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Monday, September 21, 2009

Bare apparel

Bare apparel

A feature of nearly all modern human societies is the wearing of clothing or clothes, a category encompassing a wide variety of materials that cover the body. Probably originating in the neolithic age, as mentioned below, the primary purpose of clothing appears to be functional, as a protection from the elements. Clothes also enhance safety during hazardous activities such as hunting and cooking by providing a barrier between the skin and the environment. Clothes incidentally also provide a hygienic barrier, keeping toxins away from the body and limiting the transmission of bacteria and viruses. Clothing use has been roughly contemporary with the use of furniture, and reducing feces in the shared environment may have had survival advantages (See evolutionary psychology). Outside of their purely functional purpose, clothes often play an important social and cultural 'signaling' role (e.g. easily identifiable police and army personnel). Most societies develop norms about modesty, religious practices, behavioral appropriateness, social status, and even political affiliations in which clothes may possibly improve the probability of that society's survival prospects. Finally, clothing functions as a form of adornment and an expression of personal taste or style, on which caprice the vast modern fashion industry prospers.

Fine apparel

Fine apparel
American Apparel is the largest clothing manufacturer in the United States. It is a vertically-integrated clothing manufacturer, wholesaler, and retailer that also performs its own design, advertising, and marketing. It is best-known for making basic cotton knitwear such as t-shirts and underwear, but in recent years it has expanded - to include leggings, tank tops, vintage clothing, dresses, pants, denim, bedding and accessories for men, women, children, babies and dogs.
American Apparel was founded in 1989 by Canadian Dov Charney, who had a long history with t-shirts and a fascination with American culture. It was during Charney's freshman year at Tufts University that the company took on the name "American Apparel" and began to experiment with screenprinting, importation and other parts of the apparel busines In 1997 after a variety of iterations, including a period of manufacturing in South Carolina, the company moved to Los Angeles. Charney began to sub-contract sewing with Sam Lim who, at the time, had a shop with 50 workers under the Interstate 10 freeway in east LA.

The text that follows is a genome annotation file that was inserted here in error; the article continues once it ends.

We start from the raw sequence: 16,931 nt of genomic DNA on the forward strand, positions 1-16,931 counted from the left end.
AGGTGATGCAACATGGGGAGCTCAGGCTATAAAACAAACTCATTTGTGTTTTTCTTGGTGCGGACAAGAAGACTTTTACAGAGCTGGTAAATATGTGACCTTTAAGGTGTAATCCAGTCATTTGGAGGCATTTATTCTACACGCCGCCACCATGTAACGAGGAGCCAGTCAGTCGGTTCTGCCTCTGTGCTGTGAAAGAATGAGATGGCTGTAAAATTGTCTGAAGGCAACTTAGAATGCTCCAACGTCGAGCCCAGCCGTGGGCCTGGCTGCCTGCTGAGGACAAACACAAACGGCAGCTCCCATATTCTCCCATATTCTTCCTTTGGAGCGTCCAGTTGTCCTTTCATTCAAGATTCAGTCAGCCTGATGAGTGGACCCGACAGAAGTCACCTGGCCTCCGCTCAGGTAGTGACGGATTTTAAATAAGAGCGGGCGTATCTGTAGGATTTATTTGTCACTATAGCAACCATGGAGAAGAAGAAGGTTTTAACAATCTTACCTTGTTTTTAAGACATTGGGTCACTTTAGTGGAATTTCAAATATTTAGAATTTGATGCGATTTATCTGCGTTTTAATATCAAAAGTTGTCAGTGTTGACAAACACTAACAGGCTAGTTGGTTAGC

Friday, September 11, 2009

Care labels

care labels
A label is a piece of paper, polymer, cloth, metal, or other material affixed to a container or article, on which is printed a legend, information concerning the product, addresses, etc. A label may also be printed directly on the container or article.

Labels have many uses: product identification, name tags, advertising, warnings, and other communication. Special types of labels called digital labels (printed through a digital printing) can also have special constructions such as RFID tags, security printing, and sandwich process labels.

Care Labels: Your Guide to Easy Care
Care labels provide helpful information that can save you time and money.
Cleaner, fresher clothes means longer-wearing apparel. And clothes that are bleachable are easier to get clean.
When a care label doesn’t mention bleach or says "Bleach when needed," it means it is safe to use Clorox liquid bleach. When the label says "Non-chlorine bleach when needed" use a non-chlorine (color-safe) bleach like Clorox 2®.
Because clothes can be mislabeled, follow the easy directions on bleach container labels to test fabrics for colorfastness.

care symbol
Wash Care Labels
This is where the Laundry-Symbol comes in, these are the labels on garments or soft furnishings which will help you decide the correct wash cycle for the fabric being washed, detergent, softener/fabric conditioner, tumble drying, ironing temperature that you can safely use.
The Circle Symbol for Dry Cleaning guide
Laundry-Symbols aims to bring you all the information on wash care labels and symbols in most common use.

What ever you need to know about Laundry-Symbols, Wash, care, Label, Detergent, cleaning, program, pre-spotting, solvents,stain remover, here at Laundry-Symbols I will bring you the answers.
The Bath Symbol or wash temperature label

The next and most important sign in Laundry-symbols is for laundry care is the washing vat or bath sign.

This is the most important Laundry-Symbol when it comes to choosing your wash program for your washing machine.

Clothing symbol

Clothing symbol
A laundry symbol, also called a care symbol, is a pictogram which represents a method of washing, for example drying, dry-cleaning and ironing clothing. Such symbols are written on labels, known as care labels, attached to clothing to indicate how a particular item should best be cleaned. There are different standards for care labels for the different countries/regions of the world. In some standards, pictograms coexist or are complemented by written instructions.

Treatment indicated by the symbols is "the maximum permitted treatment" and is not required or recommended. GINETEX (a European organization that has defined one standard) states that "milder forms of treatment and lower temperatures than those indicated on the label are always permitted." For example, if a symbol indicates washing in hot water and tumble drying, washing in cold water and drying on a clothes line are also acceptable.

The Canadian system was formerly the most colorful one, using three colours: green for "go ahead", yellow for "be careful", and red for "stop". This system has been abandoned with the decision to move to a common international scheme.